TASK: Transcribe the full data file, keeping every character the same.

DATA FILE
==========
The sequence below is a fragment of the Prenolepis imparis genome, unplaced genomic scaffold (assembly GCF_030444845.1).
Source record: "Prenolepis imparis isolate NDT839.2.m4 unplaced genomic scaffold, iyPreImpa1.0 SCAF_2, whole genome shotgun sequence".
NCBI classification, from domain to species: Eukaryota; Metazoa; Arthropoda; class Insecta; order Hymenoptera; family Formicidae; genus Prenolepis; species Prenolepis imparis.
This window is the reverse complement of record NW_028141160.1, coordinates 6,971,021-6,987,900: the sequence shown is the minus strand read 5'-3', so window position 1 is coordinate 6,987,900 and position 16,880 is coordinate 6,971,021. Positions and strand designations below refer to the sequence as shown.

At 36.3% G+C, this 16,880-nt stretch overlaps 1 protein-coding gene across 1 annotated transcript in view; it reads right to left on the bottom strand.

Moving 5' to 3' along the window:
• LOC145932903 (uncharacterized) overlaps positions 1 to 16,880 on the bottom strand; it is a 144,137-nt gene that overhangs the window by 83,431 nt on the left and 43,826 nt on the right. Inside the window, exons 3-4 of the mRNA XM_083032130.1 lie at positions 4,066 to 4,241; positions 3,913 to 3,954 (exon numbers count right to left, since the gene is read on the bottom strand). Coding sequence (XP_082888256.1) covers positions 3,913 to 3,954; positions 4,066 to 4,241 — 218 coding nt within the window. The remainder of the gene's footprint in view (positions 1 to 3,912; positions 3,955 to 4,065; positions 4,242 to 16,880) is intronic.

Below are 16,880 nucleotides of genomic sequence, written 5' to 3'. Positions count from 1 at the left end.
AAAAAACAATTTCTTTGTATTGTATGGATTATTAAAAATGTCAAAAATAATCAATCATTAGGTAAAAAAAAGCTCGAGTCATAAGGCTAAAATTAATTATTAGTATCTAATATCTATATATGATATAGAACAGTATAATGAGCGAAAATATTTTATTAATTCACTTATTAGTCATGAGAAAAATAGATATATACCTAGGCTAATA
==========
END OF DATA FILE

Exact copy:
The sequence below is a fragment of the Prenolepis imparis genome, unplaced genomic scaffold (assembly GCF_030444845.1).
Source record: "Prenolepis imparis isolate NDT839.2.m4 unplaced genomic scaffold, iyPreImpa1.0 SCAF_2, whole genome shotgun sequence".
NCBI classification, from domain to species: Eukaryota; Metazoa; Arthropoda; class Insecta; order Hymenoptera; family Formicidae; genus Prenolepis; species Prenolepis imparis.
This window is the reverse complement of record NW_028141160.1, coordinates 6,971,021-6,987,900: the sequence shown is the minus strand read 5'-3', so window position 1 is coordinate 6,987,900 and position 16,880 is coordinate 6,971,021. Positions and strand designations below refer to the sequence as shown.

At 36.3% G+C, this 16,880-nt stretch overlaps 1 protein-coding gene across 1 annotated transcript in view; it reads right to left on the bottom strand.

Moving 5' to 3' along the window:
• LOC145932903 (uncharacterized) overlaps positions 1 to 16,880 on the bottom strand; it is a 144,137-nt gene that overhangs the window by 83,431 nt on the left and 43,826 nt on the right. Inside the window, exons 3-4 of the mRNA XM_083032130.1 lie at positions 4,066 to 4,241; positions 3,913 to 3,954 (exon numbers count right to left, since the gene is read on the bottom strand). Coding sequence (XP_082888256.1) covers positions 3,913 to 3,954; positions 4,066 to 4,241 — 218 coding nt within the window. The remainder of the gene's footprint in view (positions 1 to 3,912; positions 3,955 to 4,065; positions 4,242 to 16,880) is intronic.

Below are 16,880 nucleotides of genomic sequence, written 5' to 3'. Positions count from 1 at the left end.
AAAAAACAATTTCTTTGTATTGTATGGATTATTAAAAATGTCAAAAATAATCAATCATTAGGTAAAAAAAAGCTCGAGTCATAAGGCTAAAATTAATTATTAGTATCTAATATCTATATATGATATAGAACAGTATAATGAGCGAAAATATTTTATTAATTCACTTATTAGTCATGAGAAAAATAGATATATACCTAGGCTAATA